Silly bird

San Diego Zoo logo

Considering that I got started in photography in 1966, one might think that I would know everything there is to know about photograph. As someone more famous than me said several times: “Wrong, bison breath!”

Computers have turned the world of photography upside down, so when digital photography came along, some old dogs had to learn new tricks.

One of those new tricks is the burst mode. My Canon 760D is capable of taking 5 pictures per second, and that’s on the low end of digital cameras. I’ve read reviews of cameras taking 60 pictures per second, which is on the order of quality video without actually being video.

I have been playing around with the burst mode on my camera using my new Tamron 150-600mm lens since it allows me to get so much closer to wildlife.

Today, at the San Diego Zoo, the Great White Pelicans were preening themselves. Watching that is kind of like watching cats groom themselves. I could sit there all day long and just watch.

I got quite a few funny pictures of these pelicans preening. This is one of the best:

Great White Pelican preening at the San Diego Zoo

This post approved by Zoey the Cool Cat

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6 thoughts on “Silly bird

    1. Russel Ray Photos Post author

      Yes.

      Because of that, when I come home I have to go through the 20 burst-mode pictures to decide which one I want to keep.

      However, I’m also discovering that all those focus points play a role, too. Mine has 19 focus points, which is about the only way one can get pictures of birds in flight. When a bird is in flight, though, it’s rare that there is anything around except that bird, so those 19 focus points are great for tracking it since there’s nothing else to focus on.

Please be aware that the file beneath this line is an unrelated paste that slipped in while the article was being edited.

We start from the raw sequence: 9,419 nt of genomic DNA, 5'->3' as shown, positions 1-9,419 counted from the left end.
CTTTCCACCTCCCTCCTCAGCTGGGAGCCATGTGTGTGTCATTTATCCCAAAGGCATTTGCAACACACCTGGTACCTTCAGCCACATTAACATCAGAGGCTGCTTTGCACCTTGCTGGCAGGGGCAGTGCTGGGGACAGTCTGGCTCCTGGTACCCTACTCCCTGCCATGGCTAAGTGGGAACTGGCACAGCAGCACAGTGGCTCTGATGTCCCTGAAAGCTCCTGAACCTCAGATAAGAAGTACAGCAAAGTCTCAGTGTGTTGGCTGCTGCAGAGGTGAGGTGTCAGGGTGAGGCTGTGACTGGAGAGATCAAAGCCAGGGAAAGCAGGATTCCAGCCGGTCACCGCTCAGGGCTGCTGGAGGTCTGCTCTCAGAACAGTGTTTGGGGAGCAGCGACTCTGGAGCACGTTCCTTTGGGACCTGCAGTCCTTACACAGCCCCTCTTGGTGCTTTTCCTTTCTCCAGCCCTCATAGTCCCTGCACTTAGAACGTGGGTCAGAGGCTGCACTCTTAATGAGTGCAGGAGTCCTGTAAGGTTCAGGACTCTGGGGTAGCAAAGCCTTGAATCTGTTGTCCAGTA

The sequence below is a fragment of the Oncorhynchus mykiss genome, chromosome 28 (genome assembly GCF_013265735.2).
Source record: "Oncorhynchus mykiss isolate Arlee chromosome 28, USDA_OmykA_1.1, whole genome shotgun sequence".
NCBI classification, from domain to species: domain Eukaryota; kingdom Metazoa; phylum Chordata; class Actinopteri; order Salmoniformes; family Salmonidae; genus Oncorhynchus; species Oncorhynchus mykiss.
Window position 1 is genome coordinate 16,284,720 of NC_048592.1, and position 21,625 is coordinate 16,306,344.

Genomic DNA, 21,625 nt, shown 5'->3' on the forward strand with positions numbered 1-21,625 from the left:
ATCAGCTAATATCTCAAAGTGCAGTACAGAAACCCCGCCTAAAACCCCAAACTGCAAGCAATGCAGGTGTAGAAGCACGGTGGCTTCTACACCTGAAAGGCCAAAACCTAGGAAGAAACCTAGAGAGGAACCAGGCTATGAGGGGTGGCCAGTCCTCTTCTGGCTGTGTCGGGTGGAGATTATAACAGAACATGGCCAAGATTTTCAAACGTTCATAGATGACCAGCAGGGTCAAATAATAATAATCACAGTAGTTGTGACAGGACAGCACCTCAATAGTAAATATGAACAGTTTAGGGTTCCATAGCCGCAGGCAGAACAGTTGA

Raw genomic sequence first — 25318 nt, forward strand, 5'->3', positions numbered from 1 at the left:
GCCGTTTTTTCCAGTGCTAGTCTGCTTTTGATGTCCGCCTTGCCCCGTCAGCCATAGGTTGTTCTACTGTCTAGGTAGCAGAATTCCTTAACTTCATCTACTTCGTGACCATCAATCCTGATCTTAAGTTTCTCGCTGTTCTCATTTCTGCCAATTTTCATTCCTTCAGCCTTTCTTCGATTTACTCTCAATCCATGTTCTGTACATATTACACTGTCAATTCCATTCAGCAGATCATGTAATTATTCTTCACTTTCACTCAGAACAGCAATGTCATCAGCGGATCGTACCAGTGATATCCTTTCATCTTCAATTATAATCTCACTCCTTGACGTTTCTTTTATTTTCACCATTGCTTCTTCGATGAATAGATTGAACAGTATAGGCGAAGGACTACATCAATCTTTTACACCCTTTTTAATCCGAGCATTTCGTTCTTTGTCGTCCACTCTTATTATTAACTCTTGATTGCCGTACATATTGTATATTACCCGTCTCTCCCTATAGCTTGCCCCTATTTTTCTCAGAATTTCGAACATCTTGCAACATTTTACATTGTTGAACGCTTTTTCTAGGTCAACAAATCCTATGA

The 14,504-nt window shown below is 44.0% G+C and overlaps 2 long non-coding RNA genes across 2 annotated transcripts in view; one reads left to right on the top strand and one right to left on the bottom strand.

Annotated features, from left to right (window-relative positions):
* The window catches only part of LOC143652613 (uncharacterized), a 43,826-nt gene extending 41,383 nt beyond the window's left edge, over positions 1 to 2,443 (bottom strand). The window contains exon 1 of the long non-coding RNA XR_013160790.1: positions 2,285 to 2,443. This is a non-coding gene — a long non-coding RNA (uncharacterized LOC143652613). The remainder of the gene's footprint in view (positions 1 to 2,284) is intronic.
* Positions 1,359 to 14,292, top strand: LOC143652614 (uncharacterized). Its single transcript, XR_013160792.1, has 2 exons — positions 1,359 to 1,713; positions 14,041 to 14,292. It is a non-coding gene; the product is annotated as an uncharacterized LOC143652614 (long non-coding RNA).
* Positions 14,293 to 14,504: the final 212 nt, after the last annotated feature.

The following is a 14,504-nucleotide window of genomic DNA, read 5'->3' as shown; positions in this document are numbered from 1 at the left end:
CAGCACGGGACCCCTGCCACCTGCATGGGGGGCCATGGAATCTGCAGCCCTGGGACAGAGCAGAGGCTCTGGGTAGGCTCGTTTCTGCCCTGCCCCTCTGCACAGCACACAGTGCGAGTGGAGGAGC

When I get to the Zoo and the grasslands, having 19 focus points all vying for their chance to be dominant plays havoc with focus, so I started experimenting and have found that switching from 19 focus points to 1 spot focus (which is in the center of the image) solves those problems with small changes in focus.

      For this Great White Pelican, I was in spot focus mode so all the pictures were good as far as focus goes.

      I have also discovered that shooting at f/10 or higher helps the overall focus because of the better depth of field. However, when at 600mm and in poor lighting, f/10 usually isn’t an option. On that note, though, I have discovered the automatic exposure compensation and can quickly set it to +5 (brightest) which lets me shoot at f/10 or higher in poor light but the camera’s computer algorithms brightens the picture automatically without the introduction of excessive noise.

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        1. Russel Ray Photos Post author

          You can see where the spot focus was on this picture. I was so close to the bird and the lighting was bright and I wanted to stop action so this picture was 150mm, f/5.0, 1/4000. Next time, perhaps 150mm, f/10+, and 1/1000.

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